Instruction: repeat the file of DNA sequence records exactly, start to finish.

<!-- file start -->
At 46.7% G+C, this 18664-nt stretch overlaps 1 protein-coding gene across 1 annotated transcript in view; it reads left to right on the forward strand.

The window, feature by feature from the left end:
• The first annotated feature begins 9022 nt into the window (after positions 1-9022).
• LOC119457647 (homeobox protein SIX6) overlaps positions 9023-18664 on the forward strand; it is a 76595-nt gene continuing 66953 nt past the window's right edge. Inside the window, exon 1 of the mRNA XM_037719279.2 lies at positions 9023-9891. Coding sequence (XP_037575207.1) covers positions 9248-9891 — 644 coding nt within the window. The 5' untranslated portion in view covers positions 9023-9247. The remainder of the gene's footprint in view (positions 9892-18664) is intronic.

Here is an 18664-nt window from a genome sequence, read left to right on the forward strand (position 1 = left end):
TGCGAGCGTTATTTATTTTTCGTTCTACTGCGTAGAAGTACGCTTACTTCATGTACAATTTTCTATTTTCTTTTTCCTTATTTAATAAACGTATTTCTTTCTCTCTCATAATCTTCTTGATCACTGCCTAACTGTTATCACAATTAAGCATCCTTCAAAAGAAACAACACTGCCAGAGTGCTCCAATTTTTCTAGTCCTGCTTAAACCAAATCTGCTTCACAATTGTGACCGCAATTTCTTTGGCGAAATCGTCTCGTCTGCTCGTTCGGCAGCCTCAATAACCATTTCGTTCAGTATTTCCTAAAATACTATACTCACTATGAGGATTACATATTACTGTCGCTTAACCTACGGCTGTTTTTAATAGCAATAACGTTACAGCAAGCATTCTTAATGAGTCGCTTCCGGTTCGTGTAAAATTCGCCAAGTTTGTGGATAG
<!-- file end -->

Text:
At 46.7% G+C, this 18664-nt stretch overlaps 1 protein-coding gene across 1 annotated transcript in view; it reads left to right on the forward strand.

The window, feature by feature from the left end:
• The first annotated feature begins 9022 nt into the window (after positions 1-9022).
• LOC119457647 (homeobox protein SIX6) overlaps positions 9023-18664 on the forward strand; it is a 76595-nt gene continuing 66953 nt past the window's right edge. Inside the window, exon 1 of the mRNA XM_037719279.2 lies at positions 9023-9891. Coding sequence (XP_037575207.1) covers positions 9248-9891 — 644 coding nt within the window. The 5' untranslated portion in view covers positions 9023-9247. The remainder of the gene's footprint in view (positions 9892-18664) is intronic.

Here is an 18664-nt window from a genome sequence, read left to right on the forward strand (position 1 = left end):
TGCGAGCGTTATTTATTTTTCGTTCTACTGCGTAGAAGTACGCTTACTTCATGTACAATTTTCTATTTTCTTTTTCCTTATTTAATAAACGTATTTCTTTCTCTCTCATAATCTTCTTGATCACTGCCTAACTGTTATCACAATTAAGCATCCTTCAAAAGAAACAACACTGCCAGAGTGCTCCAATTTTTCTAGTCCTGCTTAAACCAAATCTGCTTCACAATTGTGACCGCAATTTCTTTGGCGAAATCGTCTCGTCTGCTCGTTCGGCAGCCTCAATAACCATTTCGTTCAGTATTTCCTAAAATACTATACTCACTATGAGGATTACATATTACTGTCGCTTAACCTACGGCTGTTTTTAATAGCAATAACGTTACAGCAAGCATTCTTAATGAGTCGCTTCCGGTTCGTGTAAAATTCGCCAAGTTTGTGGATAG